routes radiating across Central Asia to Europe and across the
seas to Southeast Asia, maritime Europe and even the eastern coast
of Africa. China was among many countries that participated in
a network of caravan and shipping routes crisscrossing the ancient
landscape before the advent of European imperialism. Other great
trading nations include the ancient Greeks and Persians and later
the Arabs. Much of the Silk Road trade was in the hands of the
Sogdians who inhabited the oasis towns leading from India in the
east and Persia in the west into western China.
recasting a complex history to reflect a Chinese centrality that
never existed is part of China’s current narrative of power.
as a great trading nation, owes its current prosperity to being
part of an interconnected global market with extended value chains.
This has little to do with its economic history as a mostly self-contained
and insular economy. External trade contributed little to its
sections of Asian and Western opinion already concede to China
the role of a predominant power, assuming that it may be best
to acquiesce to inevitability. The Chinese are delighted to be
benchmarked to the United States with the corollary, as argued
by Harvard University’s Graham Allison, that the latter
must accommodate China to avoid inevitable conflict between established
and rising power. However in other metrics of power, with the
exception of GDP, China lags behind the United States, which still
leads in military capabilities and scientific and technological
neither Asia nor the world is China-centric. China may continue
to expand its capabilities and may even become the most powerful
country in the world. But the emerging world is likely to be home
to a cluster of major powers, old and new. The Chinese economy
is slowing, similar to other major economies. It has an aging
population, an ecologically ravaged landscape and mounting debt
that is 250 percent of GDP. China also remains a brittle and opaque
polity. Its historical insularity is at odds with the cosmopolitanism
that an interconnected world demands of any aspiring global power.
and potentially threatening power will confront resistance. When
Bismarck created a powerful German state at the heart of Europe
in the late 19th century, he recognized the anxieties among European
states and anticipated attempts to constrain the expanding influence.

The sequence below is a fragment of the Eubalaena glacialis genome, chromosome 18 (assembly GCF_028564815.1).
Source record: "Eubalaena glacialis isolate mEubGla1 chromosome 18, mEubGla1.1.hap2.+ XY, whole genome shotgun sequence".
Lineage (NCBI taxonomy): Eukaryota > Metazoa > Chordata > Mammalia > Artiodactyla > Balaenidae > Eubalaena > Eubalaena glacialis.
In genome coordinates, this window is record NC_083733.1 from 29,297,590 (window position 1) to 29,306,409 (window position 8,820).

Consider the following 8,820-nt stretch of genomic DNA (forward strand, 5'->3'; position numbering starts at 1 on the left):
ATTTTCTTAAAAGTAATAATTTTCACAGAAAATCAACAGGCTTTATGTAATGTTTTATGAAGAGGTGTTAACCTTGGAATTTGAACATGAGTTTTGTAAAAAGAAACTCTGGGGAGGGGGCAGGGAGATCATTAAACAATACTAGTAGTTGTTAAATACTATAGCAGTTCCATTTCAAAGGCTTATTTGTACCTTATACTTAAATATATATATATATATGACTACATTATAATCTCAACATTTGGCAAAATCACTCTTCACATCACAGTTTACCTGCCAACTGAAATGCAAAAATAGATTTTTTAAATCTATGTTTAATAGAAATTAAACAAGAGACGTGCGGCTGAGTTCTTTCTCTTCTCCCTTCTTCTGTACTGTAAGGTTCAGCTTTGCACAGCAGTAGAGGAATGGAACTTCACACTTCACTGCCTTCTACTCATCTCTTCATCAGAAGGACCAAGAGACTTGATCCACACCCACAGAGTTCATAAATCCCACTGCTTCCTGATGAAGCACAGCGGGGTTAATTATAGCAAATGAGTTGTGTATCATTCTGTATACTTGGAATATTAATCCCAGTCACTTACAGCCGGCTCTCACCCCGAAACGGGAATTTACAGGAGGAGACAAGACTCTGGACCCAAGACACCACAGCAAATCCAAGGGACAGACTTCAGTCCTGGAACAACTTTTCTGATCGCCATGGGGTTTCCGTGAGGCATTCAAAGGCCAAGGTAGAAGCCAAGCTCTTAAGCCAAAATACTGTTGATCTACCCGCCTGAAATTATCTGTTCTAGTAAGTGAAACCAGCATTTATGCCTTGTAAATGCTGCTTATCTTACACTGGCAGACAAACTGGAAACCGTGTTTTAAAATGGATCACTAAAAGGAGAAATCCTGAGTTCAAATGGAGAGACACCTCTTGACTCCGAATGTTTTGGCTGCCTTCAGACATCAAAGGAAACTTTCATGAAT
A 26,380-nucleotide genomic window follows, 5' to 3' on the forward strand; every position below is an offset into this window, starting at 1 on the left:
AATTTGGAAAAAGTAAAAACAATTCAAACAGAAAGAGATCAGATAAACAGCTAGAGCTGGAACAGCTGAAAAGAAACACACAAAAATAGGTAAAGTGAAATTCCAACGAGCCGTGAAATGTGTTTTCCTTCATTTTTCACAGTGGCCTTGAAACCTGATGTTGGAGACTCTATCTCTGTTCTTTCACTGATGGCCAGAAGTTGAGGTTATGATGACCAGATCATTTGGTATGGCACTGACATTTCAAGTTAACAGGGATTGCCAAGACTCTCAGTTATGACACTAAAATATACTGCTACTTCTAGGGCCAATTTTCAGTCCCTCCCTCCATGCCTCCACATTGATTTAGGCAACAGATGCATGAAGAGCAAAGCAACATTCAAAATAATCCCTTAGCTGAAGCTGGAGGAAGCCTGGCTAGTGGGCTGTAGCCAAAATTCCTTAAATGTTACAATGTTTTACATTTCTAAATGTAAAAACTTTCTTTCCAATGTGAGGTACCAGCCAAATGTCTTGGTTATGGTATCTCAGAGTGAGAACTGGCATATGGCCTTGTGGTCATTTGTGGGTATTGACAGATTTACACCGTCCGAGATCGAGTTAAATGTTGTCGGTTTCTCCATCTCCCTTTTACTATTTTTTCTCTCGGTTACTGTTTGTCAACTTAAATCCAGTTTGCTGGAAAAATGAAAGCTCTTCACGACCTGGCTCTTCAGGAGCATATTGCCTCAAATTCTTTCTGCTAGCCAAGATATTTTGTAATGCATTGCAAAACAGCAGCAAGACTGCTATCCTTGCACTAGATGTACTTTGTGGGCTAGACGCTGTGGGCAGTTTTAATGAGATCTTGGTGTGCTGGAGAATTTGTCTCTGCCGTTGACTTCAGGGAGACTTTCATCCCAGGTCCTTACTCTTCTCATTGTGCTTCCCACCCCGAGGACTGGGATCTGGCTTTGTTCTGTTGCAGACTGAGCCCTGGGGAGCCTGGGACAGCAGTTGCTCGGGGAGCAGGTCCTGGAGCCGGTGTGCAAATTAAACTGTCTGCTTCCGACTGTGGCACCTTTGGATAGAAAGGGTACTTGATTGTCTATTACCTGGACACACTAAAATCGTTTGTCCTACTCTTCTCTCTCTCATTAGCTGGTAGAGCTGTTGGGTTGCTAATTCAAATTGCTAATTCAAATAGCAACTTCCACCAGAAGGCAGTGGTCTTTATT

China, like other nations before, cultivates an aura of overwhelming
power and invincibility to prevent resistance. Despite this, coalitions
are forming in the region with significant increases in military
expenditures and security capabilities by Asia-Pacific countries.
should be seen from this perspective. The enhanced Chinese activity
is directed towards weakening India’s close and privileged
relationship with Bhutan, opening the door to China’s entry
and settlement of the Sino-Bhutan border, advancing Chinese security
interests vis-à-vis India.
must carefully select a few key issues where it must confront
China, avoiding annoyances not vital to national security. Doklam
is a significant security challenge.
must form its own narrative for shaping the emerging world order.
The world’s largest democracy must resist attempts by any
power to establish dominance over Asia and the world. This may
require closer, more structured coalitions with other powers that
share India’s preference. In fact, current and emerging
distribution of power in Asia and across the globe support a multi-polar
architecture reflecting diffusion and diversity of power relations
in an interconnected world.
possesses the civilizational attributes for contributing to a
new international order attuned to contemporary realities. Its
culture is innately cosmopolitan. India embraces vast diversity
and inherent plurality, yet has a sense of being part of a common
humanity. India should leverage these assets in shaping a new
world order that is humanity-centric. Narrow and mindless eruptions
of nationalism, communalism and sectarianism detract from India’s
credibility in this role. India should advance its interests,
with constant awareness of responsibilities in a larger interdependent
and the MacMillan Center